Even though I have only been here for 9 days, I can already say with confidence that choosing to study abroad will be one of the greatest decisions I’ve made in my 21 years. My first days in London have been nonstop from the minute I landed. I’ve spent this first week attending orientation sessions, meeting new people, shopping for essentials, and exploring the city. I also took a trip to Munich this past weekend and met up with other BC friends who are studying all over Europe!

Before we left for the summer, our study abroad advisor suggested to us that studying abroad would be a roller coaster of emotions. Although I was able to make friends with the other American study abroad students living in my flat and other BC students studying in London, I was still feeling a tinge of homesickness. It was highly stressful the first day as I tried to maneuver the Tube (the transportation system in London), find a grocery store, and get used to all of the small differences in the culture that was so new to me.

It has definitely been an exciting but exhausting first few days of my abroad experience, and I cannot wait to see what’s in store for the rest of my time here. This week I have my first classes, which could potentially bring some stress back into my life, but I think that I’ll be going uphill on this rollercoaster for a while now. Now I need to get back to London, explore some more, and try some fish and chips…will update soon!

Look at me in Italy!

Somebody once said, “Life is a combination of magic and pasta,” so I thought to myself, ‘what better place to spend my first semester junior year than in Milan, Italy?’ My name is Michael Flynn and I am studying Economics with a minor in Italian. Since I was a freshman, all I could do was think about spending a semester in Italy. Then, the day finally came.
​When I arrived, my mind was agog with all the possibilities this new city offered me, and I could not wait to seize every one of them. I spent the first week seeing everything I had wanted to see in the city (my list of sites was the product of many intense Google sessions over the summer). One of the sites I found while researching was the giant middle finger statue in front of the Italian stock market. Another was the Last Supper by Da Vinci. That first week seemed amazing and I thought, if the rest of my time in Milan continues like this, I will just have to stay here forever.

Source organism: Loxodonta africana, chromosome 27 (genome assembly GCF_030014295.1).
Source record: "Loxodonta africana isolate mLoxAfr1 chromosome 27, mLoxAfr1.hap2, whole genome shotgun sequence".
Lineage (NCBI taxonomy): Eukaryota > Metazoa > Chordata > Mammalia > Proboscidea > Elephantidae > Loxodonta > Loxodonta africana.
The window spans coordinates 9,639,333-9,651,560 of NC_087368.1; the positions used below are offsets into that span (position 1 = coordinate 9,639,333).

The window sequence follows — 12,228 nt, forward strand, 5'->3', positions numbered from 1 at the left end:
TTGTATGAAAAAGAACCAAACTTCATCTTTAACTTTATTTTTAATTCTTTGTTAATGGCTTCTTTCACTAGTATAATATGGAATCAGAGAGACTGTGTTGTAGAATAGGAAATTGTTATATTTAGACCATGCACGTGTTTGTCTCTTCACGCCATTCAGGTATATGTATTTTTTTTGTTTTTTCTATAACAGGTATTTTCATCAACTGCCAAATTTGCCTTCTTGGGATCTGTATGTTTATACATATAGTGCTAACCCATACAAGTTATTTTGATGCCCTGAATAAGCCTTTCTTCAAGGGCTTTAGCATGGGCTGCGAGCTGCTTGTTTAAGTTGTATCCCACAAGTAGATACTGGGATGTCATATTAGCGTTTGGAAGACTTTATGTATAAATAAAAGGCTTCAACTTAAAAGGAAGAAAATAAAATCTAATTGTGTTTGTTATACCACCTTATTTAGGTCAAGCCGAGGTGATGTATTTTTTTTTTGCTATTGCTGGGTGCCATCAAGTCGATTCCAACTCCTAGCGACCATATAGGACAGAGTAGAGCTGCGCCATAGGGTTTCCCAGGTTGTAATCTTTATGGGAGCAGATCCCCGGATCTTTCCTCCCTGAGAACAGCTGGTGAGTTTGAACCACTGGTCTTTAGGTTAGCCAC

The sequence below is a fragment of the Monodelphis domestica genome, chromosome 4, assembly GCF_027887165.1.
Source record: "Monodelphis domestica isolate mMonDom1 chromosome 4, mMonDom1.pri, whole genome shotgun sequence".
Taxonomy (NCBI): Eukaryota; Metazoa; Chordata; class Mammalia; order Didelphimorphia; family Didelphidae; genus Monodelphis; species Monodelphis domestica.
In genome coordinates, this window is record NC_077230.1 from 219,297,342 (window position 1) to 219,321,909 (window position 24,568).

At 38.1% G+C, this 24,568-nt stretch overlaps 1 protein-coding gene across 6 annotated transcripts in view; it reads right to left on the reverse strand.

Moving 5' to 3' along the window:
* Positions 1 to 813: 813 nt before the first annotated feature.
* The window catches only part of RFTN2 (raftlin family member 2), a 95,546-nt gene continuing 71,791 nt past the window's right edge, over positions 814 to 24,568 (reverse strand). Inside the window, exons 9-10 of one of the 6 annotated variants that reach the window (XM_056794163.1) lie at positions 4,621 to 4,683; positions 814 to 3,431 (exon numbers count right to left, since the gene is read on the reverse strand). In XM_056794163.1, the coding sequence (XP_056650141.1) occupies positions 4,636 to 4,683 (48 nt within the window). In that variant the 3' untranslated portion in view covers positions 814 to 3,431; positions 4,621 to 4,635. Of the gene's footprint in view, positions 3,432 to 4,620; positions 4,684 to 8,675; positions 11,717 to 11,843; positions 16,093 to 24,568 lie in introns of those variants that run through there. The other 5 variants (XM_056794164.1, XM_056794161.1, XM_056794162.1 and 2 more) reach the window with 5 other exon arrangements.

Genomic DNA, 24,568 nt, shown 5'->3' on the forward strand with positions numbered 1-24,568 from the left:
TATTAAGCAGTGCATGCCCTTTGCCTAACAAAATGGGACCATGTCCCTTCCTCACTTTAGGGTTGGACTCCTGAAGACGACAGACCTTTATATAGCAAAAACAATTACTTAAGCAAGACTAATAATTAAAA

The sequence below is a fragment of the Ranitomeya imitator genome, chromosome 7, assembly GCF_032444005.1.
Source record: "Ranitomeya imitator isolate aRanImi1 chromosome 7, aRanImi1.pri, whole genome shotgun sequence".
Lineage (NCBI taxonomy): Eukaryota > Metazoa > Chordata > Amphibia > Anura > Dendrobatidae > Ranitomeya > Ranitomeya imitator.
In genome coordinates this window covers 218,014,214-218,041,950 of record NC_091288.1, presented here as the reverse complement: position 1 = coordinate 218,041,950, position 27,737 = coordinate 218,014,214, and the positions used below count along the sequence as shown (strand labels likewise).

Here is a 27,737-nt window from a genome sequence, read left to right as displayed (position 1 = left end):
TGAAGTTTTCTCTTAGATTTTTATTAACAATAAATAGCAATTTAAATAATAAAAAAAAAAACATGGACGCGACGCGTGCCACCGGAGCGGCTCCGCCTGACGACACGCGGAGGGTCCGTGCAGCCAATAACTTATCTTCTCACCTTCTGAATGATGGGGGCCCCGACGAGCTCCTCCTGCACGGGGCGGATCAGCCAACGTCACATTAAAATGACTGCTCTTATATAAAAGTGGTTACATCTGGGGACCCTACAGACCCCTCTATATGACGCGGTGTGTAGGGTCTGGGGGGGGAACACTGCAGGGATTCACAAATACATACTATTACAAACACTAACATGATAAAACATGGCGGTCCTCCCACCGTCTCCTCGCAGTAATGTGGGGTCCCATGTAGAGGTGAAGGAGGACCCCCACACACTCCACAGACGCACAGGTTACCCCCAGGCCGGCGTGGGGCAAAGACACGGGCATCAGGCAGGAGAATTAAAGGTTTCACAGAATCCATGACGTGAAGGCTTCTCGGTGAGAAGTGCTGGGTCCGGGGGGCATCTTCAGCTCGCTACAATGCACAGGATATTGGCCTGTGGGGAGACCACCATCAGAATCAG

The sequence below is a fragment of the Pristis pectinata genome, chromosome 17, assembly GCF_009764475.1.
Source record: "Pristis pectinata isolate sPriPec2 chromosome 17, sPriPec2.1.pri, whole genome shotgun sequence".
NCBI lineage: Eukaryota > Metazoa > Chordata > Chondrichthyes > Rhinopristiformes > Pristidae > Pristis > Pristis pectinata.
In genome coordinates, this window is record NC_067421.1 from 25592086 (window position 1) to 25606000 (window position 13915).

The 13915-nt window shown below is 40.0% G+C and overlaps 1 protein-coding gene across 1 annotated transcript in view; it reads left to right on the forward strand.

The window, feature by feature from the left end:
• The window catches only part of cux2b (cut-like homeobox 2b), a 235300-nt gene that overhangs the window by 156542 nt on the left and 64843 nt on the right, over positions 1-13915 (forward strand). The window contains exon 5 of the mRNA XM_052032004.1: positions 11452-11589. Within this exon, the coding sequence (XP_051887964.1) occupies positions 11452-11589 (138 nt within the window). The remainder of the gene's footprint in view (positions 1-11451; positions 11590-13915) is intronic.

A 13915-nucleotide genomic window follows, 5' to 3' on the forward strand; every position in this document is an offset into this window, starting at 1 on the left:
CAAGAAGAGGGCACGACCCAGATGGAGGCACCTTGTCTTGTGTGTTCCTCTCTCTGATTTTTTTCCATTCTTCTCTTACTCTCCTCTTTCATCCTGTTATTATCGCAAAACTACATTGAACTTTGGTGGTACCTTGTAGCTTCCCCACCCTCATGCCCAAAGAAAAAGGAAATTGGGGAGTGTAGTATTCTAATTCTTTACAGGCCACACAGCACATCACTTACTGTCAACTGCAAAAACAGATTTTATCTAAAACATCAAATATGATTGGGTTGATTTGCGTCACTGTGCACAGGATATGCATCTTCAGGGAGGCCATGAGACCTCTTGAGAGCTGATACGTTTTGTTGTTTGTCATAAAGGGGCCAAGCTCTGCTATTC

But there was something for which I was not prepared – the second week. After I spent the first week exploring with all these new people and seeing all these new things, I finally stopped for a second and just thought. I thought about how I missed my family, and my friends at BC. I thought about how I just spent every day with these people running around Milan but they knew little more than my name. I purposely chose to come in the fall because I wanted full immersion in Italy and I knew not a lot of other BC students were coming. When I saw everyone else, however, already traveling with their friends from BC that all went abroad together, I began to doubt that I truly wanted that. I was not immersing myself the way I thought either. I had signed up for an Italian class and sat in it for 15 minutes before dropping it, so now all my classes were taught in English, and I was missing everyone at BC. I did not like this feeling at all so I decided it was time for a much needed self-date. A self-date is when you treat yourself.